Q: Woody, had you ever seen any of Joaquin's movies before?
Phoenix: Now remember, Woody, often journalists will make you feel you have to answer questions. You don't have to answer — particularly any question about me. You can say, "I don't remember." But don't tell them what a d— I am, OK?
Norman: [laughs] OK. I don't know if I did watch any of his movies. I might have and I just can't remember. But I definitely knew who he was and I respected him a lot.
Phoenix: That's ridiculous. You did not respect me. You told me all the time, "Listen, I have to be honest, people talk well of you but I think you're a f— fool. Keep your opinions to yourself." You did, dude! And you cursed a lot. I probably shouldn't say that to the press but you have a very dirty mouth.
Q: Well, Woody, I will tell you that Mike said you were actually the most mature person on the set.
Norman: I mean, just a minute ago I was laughing at fart jokes so I don't know if that's true.
Q: How did you guys bond outside of working? Woody, Mike said you liked to go to escape rooms in whatever city you were shooting.
Norman: Yeah, we did an escape room in New Orleans and we did another one in New York and they were both really fun. I was terrible at them and so was Joaquin. I won't let you lie — you were also really bad.
Phoenix: Yeah, I was terrible. Oftentimes when you're making a movie where you're supposed to develop a relationship the director will think it's a good idea to set up a dinner or something so you can hang out and get to know each other and it always feels false and backfires. We didn't really have that. There was nothing imposed on us.
We shot pretty much in order so we really got to go on this journey together. We started in L.A. and were getting to know each other and figuring out how to work together and then we went to New York and suddenly that's a brand-new experience and the city is speaking to you in a different way and affecting how you interact with each other. It felt really organic.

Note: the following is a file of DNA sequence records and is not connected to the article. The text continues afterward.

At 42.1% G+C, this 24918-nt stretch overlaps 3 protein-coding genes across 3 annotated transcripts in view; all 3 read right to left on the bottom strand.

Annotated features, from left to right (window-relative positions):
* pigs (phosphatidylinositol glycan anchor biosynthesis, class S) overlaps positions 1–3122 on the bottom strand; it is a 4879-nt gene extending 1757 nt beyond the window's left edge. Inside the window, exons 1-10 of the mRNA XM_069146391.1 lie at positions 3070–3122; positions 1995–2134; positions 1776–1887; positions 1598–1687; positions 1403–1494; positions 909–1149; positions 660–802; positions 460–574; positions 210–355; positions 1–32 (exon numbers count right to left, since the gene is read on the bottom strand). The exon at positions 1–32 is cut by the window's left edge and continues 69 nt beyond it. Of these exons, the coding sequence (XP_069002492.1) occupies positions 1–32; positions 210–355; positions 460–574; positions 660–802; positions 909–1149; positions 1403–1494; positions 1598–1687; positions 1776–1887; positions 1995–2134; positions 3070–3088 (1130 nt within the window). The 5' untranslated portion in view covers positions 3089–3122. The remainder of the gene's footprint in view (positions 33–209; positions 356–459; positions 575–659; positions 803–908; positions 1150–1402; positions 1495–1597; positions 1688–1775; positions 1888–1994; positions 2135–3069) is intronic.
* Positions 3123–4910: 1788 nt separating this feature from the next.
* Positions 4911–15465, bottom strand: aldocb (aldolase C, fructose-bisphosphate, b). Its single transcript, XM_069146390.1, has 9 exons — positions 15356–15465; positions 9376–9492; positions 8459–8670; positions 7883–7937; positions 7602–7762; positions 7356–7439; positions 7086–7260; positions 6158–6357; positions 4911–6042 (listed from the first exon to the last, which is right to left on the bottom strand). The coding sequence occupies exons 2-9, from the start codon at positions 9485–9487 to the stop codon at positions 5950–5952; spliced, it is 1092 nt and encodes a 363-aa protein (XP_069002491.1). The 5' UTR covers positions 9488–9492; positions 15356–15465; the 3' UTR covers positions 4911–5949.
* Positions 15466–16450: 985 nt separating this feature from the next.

Q: Joaquin, you have nieces and nephews and at some point around the time you were making this film you found out you were going to become a father. Did any of that filter into your performance?
Phoenix: Certainly not consciously. I don't work that way because I think it always feels a little bit gross to do that. But I'm sure obviously we were affected by all of our experiences in life. But yes, I am an uncle to four boys and they're all different ages and I'm sure some of that bled through in some way.
Q: You started out as a child actor, as did Gaby Hoffmann. Did that experience help in any way in working with Woody?
Phoenix: I don't think any of my previous experience helped. I think Woody is a unique and special talent, and I was very excited that that creative spirit in him could be nurtured working with Mike in a film like this. I wonder what kind of actor I'd be if I'd had an experience like this early on.
Toward the end of the filming, Woody said without any irony that he'd been carrying me basically throughout this whole production, and me and Mills agreed with him completely. [laughs] So in no way did I feel like I was the seasoned veteran actor who was able to provide any kind of advice for the young one. Woody was very much in control of what he was doing, and I was along for the ride, learning.